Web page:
In what she calls a full-circle moment after having started her career in the 1980s at a boutique firm co-founded by her father, the longtime appellate chair of Holland & Knight LLP is striking out on her own to co-found her own boutique where she will work alongside her daughter.
Much ink has been spilled about workers leaving expensive, coastal "superstar" cities to work remotely where the cost of living is cheaper. But new data from the law firm data tracking company Firm Prospects LLC suggests attorneys are somewhat insulated from the trend and mostly staying put in metropolitan regions, thanks to BigLaw pay, pandemic flexibility and the very nature of lawyering.
Associates left law firms in 2021 at a rate that reached a historic high, though firms also hired significantly more associates last year, according to an attrition report released Tuesday by the NALP Foundation for Law Career Research and Education.
Georgia judges need better education on appropriate social media use, an investigator with the Judicial Qualifications Commission of Georgia said in a special concurrence to an order dismissing a case over a state trial court judge's Facebook post.
Despite the uncertainty and shock for Twitter employees after the company announced its pending sale to multibillionaire Elon Musk, several important tasks lie ahead for the company's in-house lawyers and their leader, chief legal officer Vijaya Gadde.
As law firms and clients increasingly focus on environmental and social responsibility, some law firms that have been certified as B Corporations, which requires organizations to meet certain social and environmental standards, have found the designation comes with surprising benefits.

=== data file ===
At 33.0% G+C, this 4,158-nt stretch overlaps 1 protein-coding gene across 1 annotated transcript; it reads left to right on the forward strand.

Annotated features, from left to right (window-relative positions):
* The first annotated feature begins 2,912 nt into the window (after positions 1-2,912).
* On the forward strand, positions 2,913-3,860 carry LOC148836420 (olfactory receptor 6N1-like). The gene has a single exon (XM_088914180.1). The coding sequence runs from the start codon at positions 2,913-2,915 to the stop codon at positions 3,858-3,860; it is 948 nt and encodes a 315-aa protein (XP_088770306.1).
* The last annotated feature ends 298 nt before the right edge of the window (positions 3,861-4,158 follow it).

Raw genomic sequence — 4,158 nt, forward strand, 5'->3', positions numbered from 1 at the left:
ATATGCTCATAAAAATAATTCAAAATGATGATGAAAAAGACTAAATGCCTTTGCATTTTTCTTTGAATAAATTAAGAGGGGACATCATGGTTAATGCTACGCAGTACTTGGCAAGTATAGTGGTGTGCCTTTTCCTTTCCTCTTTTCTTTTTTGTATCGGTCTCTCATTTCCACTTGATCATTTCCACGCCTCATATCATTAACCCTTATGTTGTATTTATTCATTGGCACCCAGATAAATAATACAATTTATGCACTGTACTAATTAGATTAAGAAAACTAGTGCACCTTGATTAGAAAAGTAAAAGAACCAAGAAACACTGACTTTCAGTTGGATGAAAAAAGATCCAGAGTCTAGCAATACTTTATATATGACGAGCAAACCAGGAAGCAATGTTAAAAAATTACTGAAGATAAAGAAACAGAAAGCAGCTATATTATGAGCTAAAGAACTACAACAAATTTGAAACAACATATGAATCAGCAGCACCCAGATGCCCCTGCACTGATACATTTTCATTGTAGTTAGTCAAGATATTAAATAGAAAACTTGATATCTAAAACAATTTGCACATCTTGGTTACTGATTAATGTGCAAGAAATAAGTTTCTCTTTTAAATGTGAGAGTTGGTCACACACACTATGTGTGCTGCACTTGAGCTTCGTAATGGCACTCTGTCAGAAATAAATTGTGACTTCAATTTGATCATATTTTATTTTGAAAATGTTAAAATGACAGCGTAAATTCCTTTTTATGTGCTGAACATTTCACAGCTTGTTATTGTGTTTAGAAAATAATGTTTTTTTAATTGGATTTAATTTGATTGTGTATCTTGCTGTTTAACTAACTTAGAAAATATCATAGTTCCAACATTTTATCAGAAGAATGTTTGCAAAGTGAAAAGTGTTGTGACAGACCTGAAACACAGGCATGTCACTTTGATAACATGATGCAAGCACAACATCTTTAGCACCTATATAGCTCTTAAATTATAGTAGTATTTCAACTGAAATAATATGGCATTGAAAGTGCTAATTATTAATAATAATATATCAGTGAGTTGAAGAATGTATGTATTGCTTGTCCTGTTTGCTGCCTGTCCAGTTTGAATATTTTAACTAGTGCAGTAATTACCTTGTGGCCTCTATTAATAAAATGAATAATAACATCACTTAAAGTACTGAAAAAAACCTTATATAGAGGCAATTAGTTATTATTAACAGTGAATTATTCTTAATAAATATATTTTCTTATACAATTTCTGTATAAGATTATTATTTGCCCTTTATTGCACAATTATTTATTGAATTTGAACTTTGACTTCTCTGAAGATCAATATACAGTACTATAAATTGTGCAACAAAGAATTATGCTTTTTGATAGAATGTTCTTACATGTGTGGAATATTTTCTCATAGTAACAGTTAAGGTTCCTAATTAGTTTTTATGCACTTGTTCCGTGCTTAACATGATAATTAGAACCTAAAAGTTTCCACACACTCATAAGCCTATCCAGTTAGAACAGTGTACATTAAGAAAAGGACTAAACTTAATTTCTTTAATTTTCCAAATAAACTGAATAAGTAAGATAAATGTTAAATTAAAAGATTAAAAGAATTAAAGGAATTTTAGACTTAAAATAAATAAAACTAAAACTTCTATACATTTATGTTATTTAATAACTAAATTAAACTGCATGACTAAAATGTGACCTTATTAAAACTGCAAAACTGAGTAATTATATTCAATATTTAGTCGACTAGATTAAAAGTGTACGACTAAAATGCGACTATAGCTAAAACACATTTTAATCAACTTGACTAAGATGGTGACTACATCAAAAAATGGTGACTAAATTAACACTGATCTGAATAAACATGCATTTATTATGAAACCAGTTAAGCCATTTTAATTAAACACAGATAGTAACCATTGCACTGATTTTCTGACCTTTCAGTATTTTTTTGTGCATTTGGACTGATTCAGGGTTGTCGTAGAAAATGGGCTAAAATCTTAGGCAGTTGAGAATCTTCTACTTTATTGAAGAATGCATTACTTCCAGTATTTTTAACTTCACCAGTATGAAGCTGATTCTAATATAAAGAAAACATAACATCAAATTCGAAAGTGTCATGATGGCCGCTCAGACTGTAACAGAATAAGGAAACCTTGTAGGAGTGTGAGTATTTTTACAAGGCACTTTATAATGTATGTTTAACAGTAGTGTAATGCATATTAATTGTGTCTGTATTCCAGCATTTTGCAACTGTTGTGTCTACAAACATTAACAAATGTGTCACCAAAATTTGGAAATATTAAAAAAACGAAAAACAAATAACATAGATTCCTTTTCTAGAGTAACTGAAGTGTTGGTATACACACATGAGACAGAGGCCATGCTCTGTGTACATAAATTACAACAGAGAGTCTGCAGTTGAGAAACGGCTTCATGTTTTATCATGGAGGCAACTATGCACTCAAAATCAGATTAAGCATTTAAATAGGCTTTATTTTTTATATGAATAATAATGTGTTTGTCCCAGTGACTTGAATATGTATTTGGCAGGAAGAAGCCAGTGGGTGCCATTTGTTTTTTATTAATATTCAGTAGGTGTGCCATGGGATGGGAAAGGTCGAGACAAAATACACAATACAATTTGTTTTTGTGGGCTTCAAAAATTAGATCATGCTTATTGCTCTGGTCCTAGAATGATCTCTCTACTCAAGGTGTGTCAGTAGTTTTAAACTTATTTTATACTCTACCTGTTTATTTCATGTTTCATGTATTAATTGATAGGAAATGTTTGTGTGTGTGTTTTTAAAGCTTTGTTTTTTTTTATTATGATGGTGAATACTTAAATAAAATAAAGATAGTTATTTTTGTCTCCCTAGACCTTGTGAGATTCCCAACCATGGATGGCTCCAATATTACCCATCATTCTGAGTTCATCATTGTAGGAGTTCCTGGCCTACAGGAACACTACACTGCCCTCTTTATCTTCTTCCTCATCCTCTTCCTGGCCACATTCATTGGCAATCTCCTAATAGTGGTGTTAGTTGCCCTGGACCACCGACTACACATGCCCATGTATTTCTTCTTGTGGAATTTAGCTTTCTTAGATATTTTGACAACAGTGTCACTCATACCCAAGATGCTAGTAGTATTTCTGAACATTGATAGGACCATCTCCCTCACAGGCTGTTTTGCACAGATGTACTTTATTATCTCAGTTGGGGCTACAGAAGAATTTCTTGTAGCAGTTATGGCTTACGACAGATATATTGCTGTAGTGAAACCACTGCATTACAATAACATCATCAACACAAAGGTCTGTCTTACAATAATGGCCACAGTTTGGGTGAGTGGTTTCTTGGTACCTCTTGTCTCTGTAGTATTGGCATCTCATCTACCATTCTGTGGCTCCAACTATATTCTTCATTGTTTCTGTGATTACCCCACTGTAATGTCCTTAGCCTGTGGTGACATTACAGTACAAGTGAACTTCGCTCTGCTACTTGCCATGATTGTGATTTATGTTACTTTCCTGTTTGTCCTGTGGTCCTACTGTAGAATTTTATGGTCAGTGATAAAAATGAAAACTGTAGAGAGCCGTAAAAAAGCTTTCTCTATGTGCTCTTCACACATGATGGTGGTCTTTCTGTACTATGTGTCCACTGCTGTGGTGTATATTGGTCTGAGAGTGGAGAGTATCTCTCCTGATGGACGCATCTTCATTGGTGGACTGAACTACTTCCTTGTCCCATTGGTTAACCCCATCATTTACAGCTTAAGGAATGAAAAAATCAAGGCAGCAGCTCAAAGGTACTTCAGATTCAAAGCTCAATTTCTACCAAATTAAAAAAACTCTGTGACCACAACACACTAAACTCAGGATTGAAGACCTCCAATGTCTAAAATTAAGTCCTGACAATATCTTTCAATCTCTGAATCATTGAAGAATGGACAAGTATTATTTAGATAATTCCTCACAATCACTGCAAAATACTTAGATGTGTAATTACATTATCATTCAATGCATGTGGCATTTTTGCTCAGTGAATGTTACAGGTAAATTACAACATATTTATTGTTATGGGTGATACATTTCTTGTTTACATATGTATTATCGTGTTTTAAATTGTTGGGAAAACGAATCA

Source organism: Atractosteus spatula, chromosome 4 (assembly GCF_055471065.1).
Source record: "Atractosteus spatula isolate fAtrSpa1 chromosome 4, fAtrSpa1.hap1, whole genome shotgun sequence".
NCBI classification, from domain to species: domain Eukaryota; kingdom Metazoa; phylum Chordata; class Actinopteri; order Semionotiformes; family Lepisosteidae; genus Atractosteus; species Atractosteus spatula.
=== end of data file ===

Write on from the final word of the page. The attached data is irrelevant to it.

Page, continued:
Davis Polk & Wardwell LLP has announced its return-to-office policy, becoming the latest BigLaw firm to require attendance at the office for three days out of the week, the firm confirmed to Law360 Pulse on Tuesday.
Nearly 80% of first-time test takers who sat for the bar exam in 2021 passed, a drop of about 3 percentage points from 2020, according to statistics released Tuesday by the American Bar Association.
An Atlanta law firm is urging a state court to toss a sanctions motion from a former client over missing records sought as part of a billing dispute, arguing the firm had deleted the records prior to filing suit based on assurances it received that the client would pay its legal fees.
Coca-Cola Co. shareholders during their annual meeting Tuesday narrowly approved the company's compensation plan for named executives — which includes a more than $11 million payout for its former general counsel who suddenly resigned a year ago and became a consultant to the CEO — despite an adviser's recommendation to reject the plan.
Neville Eisenberg and Mark Grayson at BCLP explain how they sped up contract execution for one client by replacing email with a centralized, digital tool for negotiations and review, and how the principles they adhered to can be helpful for other law firms looking to improve poorly managed contract management processes.
Practicing law through virtual platforms will likely persist even after the pandemic, so law firms and senior lawyers should consider refurbishing their associate mentoring programs to facilitate personal connections, professionalism and effective training in a remote environment, says Carol Goodman at Herrick Feinstein.